Prince George's Cunty Executive Lawrence J. Hogan yesterday attacked as unfair reccent newspaper stories reporting the existence of a "death squad" on the county police force in 1967.

Hogan, addressing the annual police and firemen's awards luncheon yesterday, said: "Every time a policeman knocks on a door, his wife becomes a potential widow. Every time a fireman answers that bell, his wife also becomes a potential widow."

"I would like to wake up tomorrow morning," Hogan continued, his voice quaking, "and read another story about the Prince George's County 'death squad.' Not like the unfair stories we've seen in the newspaper. Those stories may have been newsworthy 12 years ago, but they aren't newsworthy today.

"That's why the 'death squad' I want to read about tomorrow is the 'death squad' that all of our police officers and all our firemen serve on every day.

"That 'death squad' is the one on which they face death as they serve the people of this county every single day."

Hogan, who received a standing ovation at the end of his speech, has asked the Maryland State Police to investigate the "death squad," allegations.

Hogan told Washington Post reporters and editors last week that he believes police "probably entrapped," a county teen-ager into committing a robbery at a High's store in Adelphi on June 8, 1967.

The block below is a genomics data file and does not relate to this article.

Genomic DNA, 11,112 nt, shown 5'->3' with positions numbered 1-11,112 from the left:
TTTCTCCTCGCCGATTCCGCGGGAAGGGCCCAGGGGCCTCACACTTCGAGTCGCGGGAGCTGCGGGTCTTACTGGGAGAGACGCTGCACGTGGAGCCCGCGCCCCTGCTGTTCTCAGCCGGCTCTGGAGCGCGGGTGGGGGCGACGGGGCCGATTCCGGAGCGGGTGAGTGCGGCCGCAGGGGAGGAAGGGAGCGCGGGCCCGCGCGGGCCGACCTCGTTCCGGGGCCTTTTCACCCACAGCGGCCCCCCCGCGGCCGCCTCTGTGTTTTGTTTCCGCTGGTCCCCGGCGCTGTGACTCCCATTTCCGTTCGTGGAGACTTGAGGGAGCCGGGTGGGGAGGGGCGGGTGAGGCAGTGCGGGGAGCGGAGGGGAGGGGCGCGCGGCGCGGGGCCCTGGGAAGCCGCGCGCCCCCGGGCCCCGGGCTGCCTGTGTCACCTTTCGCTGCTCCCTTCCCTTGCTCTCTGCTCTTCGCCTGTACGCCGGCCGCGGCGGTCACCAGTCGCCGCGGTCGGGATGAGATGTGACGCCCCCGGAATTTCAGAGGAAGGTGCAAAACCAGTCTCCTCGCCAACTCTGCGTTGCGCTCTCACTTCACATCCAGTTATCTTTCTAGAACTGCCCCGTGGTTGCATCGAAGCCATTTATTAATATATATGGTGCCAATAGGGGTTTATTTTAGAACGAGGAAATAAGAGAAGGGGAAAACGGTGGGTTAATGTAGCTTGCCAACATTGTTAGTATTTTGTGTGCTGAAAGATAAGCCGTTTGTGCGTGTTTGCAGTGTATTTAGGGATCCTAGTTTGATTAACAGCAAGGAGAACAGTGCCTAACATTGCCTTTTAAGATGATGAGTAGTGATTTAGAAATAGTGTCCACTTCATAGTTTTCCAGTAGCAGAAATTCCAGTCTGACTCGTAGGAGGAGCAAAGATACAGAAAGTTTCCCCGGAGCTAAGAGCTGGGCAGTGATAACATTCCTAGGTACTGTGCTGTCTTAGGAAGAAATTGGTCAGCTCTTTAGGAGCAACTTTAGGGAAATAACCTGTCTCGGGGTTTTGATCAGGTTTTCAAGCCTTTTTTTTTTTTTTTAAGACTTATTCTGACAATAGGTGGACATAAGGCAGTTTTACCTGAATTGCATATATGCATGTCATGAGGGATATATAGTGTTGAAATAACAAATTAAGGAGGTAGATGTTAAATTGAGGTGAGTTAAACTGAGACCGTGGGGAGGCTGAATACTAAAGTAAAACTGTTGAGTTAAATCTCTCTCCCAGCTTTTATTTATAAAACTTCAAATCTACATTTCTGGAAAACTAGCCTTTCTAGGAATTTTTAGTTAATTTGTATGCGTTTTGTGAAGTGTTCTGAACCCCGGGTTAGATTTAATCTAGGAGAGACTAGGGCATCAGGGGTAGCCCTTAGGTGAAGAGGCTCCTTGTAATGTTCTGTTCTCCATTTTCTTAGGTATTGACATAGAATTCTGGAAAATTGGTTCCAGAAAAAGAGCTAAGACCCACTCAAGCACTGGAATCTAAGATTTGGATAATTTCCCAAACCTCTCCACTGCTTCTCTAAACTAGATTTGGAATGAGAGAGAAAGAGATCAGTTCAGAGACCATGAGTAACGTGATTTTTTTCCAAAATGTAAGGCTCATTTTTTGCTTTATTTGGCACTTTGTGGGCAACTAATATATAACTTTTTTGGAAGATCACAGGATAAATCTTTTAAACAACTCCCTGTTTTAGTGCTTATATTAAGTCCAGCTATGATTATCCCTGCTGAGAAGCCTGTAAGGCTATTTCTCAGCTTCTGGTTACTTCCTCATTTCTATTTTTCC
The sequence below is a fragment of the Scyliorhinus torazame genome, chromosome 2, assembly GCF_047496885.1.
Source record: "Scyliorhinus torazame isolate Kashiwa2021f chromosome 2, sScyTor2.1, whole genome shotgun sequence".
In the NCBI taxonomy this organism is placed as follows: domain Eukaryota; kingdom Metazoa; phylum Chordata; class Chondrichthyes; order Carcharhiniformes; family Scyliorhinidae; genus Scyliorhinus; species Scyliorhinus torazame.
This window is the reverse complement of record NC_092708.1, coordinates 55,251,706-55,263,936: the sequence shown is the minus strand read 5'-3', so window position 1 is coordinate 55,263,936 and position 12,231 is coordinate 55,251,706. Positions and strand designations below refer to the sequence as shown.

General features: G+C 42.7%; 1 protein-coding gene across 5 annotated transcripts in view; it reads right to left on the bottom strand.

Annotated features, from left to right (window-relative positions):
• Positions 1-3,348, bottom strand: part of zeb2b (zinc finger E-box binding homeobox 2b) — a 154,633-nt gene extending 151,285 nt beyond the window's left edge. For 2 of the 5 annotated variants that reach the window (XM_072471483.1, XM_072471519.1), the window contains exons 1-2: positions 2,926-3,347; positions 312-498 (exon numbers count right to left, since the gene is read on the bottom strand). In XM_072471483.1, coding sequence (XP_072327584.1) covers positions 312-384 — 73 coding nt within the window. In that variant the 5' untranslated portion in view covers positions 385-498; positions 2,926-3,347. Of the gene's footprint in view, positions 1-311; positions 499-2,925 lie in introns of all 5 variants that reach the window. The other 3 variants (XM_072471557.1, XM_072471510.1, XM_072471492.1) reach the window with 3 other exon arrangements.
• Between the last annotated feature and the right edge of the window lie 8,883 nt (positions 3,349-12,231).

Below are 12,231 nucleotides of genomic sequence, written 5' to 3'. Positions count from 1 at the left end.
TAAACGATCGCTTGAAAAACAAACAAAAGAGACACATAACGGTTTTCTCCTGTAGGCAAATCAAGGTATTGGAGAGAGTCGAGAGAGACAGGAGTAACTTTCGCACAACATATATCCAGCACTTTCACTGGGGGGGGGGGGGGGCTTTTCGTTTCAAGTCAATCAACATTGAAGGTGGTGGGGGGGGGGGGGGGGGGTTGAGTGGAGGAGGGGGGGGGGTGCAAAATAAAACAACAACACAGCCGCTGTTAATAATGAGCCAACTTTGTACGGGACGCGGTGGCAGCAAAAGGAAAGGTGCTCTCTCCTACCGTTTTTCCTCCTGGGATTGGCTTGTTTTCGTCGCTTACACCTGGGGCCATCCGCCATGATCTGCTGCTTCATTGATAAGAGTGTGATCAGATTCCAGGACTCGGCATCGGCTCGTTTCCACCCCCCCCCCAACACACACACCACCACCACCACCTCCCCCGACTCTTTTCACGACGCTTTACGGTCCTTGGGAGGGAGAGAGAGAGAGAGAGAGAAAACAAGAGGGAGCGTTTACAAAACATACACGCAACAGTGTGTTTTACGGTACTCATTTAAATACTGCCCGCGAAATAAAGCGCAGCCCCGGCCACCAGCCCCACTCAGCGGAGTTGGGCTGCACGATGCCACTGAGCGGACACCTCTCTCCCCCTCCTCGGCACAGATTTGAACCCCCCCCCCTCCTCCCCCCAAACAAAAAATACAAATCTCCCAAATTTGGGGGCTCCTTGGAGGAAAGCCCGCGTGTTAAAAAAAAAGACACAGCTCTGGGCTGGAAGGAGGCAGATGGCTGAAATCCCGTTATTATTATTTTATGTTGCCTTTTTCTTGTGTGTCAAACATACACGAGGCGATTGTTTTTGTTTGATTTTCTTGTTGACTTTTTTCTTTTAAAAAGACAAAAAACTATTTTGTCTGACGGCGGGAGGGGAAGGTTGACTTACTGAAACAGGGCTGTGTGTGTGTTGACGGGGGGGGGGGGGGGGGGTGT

William Hunter Mathews Jr., 18, was shot and kille by police who had staked out the store in anticipation of the attempted holdup.

Two men -- Mathews' holdup partner, Gregory Gibson, and one of the detectives on the stakeout -- recently told The Post that Joseph D. Vasco told Gibson to entice two "patsies" into committing the holdup at the High's store.

Vasco, the third-highest ranking officer in the Prince George's Police Department has denied planning the robbery.

Police Chief John W. Rhoads ordered his legal adviser, John B. Wynes, to investigate the "death squad" allegations and said that a 30-page report by Wynes cleard police of any wrongdoing during the holdups.

Four policemen and eight fireman were honored at the luncheon. Robert F. Derfler was named police officer of the year for saving four drowing victims in two separate incidents while on vacation last summer. Gregory A. Esposito, paul Low and Thomas C. Wheeler were honored as officers of the month.

Fire Lt. Steven T. Edwards was AWARDED THE FIRE DEPARTMENT'S Gold Star for risking his life to rescue other firemen during a Dec. 7 fire in Suitland which destroyed World War II film preserved by the National Archives. Fireman Gus L. Kassiris, Stanley L. Poole, Karl Granzow, Kenneth L. Cunningham, Ray A. Hinkle, James Ronald Buete and Allan A. Hamilton also were honored.